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The search for a Covid-19 vaccine has the life sciences industry firing on all cylinders. What role will translation and localization play in their efforts?

The trillion-dollar pharmaceutical industry is devoted to bringing breakthrough treatments and therapies to market. It’s a formidable goal that’s made even more so by the fact that every revolutionary device or life-saving vaccine needs to take global and multilingual audiences into account. When a Covid-19 vaccine is finally developed, it’s going to face several challenges on the way to global acceptance that only quality translation and localization can overcome:

  • Translating jargon with precision. When it comes to medical translation, language fluency is only half the battle – the translator involved also needs to be highly knowledgeable regarding medical lingo in order to produce translations that properly represent the idea of the content being translated.
  • Communicating with accuracy as well as sensitivity.Cultural sensitivity should always be a top priority in translation, but its importance is highlighted when addressing medical issues. How one culture refers to a health condition is often notably different from another. Being flexible with both words and graphics is the most effective way to convey a message in another language or geography.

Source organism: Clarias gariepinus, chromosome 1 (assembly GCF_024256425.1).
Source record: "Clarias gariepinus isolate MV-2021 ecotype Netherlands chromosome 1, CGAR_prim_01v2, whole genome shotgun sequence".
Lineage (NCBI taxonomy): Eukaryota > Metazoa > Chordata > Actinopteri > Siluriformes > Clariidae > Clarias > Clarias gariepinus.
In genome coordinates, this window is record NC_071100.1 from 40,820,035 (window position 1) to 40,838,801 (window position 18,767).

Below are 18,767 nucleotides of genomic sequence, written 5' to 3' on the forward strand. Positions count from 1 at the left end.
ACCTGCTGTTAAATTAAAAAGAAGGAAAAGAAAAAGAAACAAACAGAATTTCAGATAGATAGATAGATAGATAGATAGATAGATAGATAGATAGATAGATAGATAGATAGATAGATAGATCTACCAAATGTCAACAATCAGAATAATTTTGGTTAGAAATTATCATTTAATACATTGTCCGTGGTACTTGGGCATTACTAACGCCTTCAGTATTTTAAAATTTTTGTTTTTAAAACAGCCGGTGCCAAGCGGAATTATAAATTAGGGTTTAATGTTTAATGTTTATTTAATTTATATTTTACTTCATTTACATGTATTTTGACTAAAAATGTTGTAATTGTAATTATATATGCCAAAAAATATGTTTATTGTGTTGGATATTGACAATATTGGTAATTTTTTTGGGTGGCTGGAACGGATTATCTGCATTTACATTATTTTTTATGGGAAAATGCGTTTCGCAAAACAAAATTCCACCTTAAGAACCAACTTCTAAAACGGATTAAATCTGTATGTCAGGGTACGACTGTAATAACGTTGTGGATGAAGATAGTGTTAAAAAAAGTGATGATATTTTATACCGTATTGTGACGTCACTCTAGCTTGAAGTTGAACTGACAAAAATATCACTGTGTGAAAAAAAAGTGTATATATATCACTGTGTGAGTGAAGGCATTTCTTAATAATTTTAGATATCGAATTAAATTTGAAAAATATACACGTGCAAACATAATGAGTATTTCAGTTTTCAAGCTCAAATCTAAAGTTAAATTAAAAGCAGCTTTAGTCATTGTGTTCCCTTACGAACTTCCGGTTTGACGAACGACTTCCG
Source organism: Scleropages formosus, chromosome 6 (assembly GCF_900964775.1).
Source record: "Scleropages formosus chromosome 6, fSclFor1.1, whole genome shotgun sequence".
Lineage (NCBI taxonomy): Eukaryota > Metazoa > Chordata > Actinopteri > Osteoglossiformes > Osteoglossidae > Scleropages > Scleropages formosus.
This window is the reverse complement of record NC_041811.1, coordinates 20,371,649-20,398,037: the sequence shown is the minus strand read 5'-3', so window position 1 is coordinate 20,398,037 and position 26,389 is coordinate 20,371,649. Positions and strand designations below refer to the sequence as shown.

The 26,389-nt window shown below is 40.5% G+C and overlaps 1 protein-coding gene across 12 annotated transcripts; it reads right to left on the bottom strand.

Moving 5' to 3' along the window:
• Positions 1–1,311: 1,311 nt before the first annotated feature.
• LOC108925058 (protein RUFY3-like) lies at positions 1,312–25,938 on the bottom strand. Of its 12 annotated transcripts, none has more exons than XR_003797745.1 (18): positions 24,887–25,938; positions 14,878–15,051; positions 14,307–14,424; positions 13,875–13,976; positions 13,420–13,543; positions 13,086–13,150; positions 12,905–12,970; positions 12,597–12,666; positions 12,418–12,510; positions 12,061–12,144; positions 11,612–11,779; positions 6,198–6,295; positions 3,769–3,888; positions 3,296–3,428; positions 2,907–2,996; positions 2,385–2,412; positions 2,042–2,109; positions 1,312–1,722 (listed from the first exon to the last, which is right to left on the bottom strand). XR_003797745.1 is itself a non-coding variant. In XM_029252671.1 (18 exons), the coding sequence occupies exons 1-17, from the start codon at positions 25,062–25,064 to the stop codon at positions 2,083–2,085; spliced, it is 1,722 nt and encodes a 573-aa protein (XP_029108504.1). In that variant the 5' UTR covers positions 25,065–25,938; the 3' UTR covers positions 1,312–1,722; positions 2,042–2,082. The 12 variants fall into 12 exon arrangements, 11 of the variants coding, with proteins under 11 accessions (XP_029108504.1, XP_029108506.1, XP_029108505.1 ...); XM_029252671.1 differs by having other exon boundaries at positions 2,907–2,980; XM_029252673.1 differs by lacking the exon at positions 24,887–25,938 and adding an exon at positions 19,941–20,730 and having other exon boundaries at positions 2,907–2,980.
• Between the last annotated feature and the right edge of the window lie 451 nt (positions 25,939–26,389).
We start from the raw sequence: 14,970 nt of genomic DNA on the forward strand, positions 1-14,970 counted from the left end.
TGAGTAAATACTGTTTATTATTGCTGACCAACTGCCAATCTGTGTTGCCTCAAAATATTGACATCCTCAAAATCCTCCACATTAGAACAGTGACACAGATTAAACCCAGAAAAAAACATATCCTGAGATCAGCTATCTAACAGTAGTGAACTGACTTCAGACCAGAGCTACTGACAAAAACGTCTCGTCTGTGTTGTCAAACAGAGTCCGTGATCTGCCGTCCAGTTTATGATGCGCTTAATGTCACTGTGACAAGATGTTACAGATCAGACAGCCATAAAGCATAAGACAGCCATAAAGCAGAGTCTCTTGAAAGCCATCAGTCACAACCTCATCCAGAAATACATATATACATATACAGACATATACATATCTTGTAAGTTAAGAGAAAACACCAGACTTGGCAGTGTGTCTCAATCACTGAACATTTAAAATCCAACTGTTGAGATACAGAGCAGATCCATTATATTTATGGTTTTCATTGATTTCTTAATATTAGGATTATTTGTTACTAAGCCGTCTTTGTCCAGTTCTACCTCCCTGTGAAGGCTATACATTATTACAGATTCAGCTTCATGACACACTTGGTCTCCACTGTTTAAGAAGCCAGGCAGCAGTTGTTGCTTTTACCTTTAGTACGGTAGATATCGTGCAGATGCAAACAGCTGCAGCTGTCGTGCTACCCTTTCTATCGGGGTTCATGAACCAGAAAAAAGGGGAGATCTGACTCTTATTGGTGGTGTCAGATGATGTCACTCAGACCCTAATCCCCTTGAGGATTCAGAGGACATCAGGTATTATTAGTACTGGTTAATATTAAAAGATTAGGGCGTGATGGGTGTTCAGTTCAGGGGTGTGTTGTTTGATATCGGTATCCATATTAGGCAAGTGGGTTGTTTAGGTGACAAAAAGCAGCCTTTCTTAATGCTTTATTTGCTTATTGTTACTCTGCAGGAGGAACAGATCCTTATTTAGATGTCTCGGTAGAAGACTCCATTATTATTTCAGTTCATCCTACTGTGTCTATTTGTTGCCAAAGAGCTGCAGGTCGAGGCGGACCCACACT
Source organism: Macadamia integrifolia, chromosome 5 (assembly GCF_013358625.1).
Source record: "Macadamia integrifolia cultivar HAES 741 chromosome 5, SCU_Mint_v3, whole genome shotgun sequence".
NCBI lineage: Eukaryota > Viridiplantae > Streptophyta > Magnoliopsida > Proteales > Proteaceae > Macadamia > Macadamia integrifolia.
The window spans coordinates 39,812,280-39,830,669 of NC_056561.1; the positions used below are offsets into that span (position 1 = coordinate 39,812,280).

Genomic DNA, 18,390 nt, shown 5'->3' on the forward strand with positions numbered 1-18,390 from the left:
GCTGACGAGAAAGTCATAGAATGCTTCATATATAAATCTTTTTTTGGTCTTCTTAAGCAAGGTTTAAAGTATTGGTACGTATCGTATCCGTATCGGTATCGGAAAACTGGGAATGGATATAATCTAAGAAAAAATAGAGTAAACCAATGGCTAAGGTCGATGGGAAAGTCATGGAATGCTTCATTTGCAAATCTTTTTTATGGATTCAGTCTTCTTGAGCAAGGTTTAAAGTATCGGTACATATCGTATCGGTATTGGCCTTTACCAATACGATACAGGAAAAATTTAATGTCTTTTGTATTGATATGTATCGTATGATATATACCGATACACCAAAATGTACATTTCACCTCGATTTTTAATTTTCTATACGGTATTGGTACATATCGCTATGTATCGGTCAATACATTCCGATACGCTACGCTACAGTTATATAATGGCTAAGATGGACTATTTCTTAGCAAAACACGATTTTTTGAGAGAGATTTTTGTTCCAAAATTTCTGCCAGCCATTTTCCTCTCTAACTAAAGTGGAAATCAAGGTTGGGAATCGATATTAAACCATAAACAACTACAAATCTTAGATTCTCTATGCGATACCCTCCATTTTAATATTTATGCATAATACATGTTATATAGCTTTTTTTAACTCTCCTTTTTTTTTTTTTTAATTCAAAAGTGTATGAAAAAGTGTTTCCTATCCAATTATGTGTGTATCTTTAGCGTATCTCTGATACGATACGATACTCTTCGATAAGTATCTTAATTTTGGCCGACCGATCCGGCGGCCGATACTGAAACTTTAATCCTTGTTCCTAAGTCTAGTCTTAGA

• Managing multiple specialized medical areas. The life sciences and pharmaceutical fields are full of specialties and sub-branches of specialties, many of which have complex names. Accurate translations require subject matter experts to play a key role in the translation and localization process.

The guarantor of quality

Incorporating practices from both localization and translation, linguistic validation is the process of culturally and linguistically adapting clinical outcome assessment materials for target trial participants. It involves a series of translations and tests that exist to confirm that a new vaccine or medication has been properly adapted for not just a target language, but a target culture as well. Done properly, it helps researchers guarantee that the translated content is true to the source material, and that it is understood in the same way everywhere. It’s also necessary to satisfy US Food and Drug Administration (FDA) regulations concerning content validity for clinical trial translations, which means it’s going to be an essential step in bringing any Covid-19 treatment to the market.

The right tool for the job

At Argos Multilingual, we’re aware of the importance of linguistic validation and we know that a mistranslation or even a misunderstanding of a translation can result in medical complications or the rejection of an entire clinical research project. That’s why market-leading clinical research companies and pharmaceutical manufacturers have come to depend on us and our Quality at Source approach. Our emphasis is on finding the potential errors in the source text and giving our people the tools to help them identify errors as early in the process as possible.

Click here to learn more about how we manage quality control and see some of the other tools that are available to us.  

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